I'm still fairly new to making chocolate and extremely low volume, so please forgive any lack of proper terminology. And thank you to everyone that's already helped me tremendously as I read through older posts here.
I'm getting feedback that my 65% dark chocolate bars are too "hard", meaning they take too much effort to bite through, and even breaking the bars apart takes a significant amount of effort. I thought this was normal (many of the commercial bars in that 65% range seem similar) until I found a bar from my very first bean to bar batch from almost a year ago, and it is significantly easier to bite through.
My only recipe so far for bean to bar is for a 65% dark, using 35% sugar, 60% winnowed nibs, 5% cocoa butter (no lecithin since I haven't needed it for viscosity reasons). Assuming 50% cocoa butter in the nibs, that gives me a total cocoa butter content of 35%. My batch size is around 2.5 pounds, running in a home-sized Premier tilting melanger for about 36 hours (I haven't intentionally experimented with different grinding times yet - variation is purely a matter of convenience). The bars go into the refrigerator for 10-15 minutes until they start pulling away from the molds. They are removed from the molds and sit at room temp 15-60 minutes before packaging. They are stored in a wine refrigerator at about 60 degrees F.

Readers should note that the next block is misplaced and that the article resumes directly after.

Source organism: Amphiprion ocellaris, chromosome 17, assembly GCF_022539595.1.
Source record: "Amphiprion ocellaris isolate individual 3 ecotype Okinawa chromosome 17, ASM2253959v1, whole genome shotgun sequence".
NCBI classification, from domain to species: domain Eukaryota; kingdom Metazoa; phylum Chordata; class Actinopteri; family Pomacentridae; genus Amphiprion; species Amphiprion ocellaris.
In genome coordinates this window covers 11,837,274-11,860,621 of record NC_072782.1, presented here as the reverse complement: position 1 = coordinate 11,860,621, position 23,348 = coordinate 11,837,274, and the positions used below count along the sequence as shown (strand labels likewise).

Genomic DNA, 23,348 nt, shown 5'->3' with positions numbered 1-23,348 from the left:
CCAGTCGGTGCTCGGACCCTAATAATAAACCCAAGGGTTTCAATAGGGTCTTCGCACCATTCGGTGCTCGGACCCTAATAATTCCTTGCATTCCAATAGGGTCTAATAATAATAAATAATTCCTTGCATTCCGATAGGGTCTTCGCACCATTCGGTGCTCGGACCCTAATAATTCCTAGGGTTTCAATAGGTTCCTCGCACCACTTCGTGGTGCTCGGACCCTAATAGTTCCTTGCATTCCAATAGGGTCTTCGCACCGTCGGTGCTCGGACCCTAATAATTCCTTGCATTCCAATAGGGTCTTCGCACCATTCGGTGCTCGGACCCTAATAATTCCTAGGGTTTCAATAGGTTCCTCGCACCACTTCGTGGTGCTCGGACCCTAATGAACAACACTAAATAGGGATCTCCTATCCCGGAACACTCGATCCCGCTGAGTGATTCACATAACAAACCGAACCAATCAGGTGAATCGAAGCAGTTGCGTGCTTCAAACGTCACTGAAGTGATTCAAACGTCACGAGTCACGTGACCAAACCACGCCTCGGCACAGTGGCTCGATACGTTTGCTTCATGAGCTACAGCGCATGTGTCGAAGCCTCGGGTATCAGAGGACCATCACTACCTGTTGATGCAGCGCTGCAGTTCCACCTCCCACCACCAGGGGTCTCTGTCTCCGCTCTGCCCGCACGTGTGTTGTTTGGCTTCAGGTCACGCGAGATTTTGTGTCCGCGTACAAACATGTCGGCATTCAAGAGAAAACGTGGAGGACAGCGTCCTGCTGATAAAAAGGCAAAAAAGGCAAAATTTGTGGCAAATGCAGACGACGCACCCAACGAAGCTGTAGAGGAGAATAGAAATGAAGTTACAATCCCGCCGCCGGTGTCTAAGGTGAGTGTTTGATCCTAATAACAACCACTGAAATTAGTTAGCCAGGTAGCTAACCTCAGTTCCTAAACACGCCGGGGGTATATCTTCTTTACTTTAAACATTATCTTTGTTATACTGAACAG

My first batch seems like it is grittier, so maybe I didn't grind it as long, and maybe that's why it is softer. It was also a different bean source, and probably a much lighter roast.
I've considered the possibility that I'm overtempering, but I'm not finding detailed advice on how to check for that other than "once the melted chocolate starts to thicken" (I can recognize and correct that) or using an expensive temper meter.
Any advice on how to create easier to eat chocolate?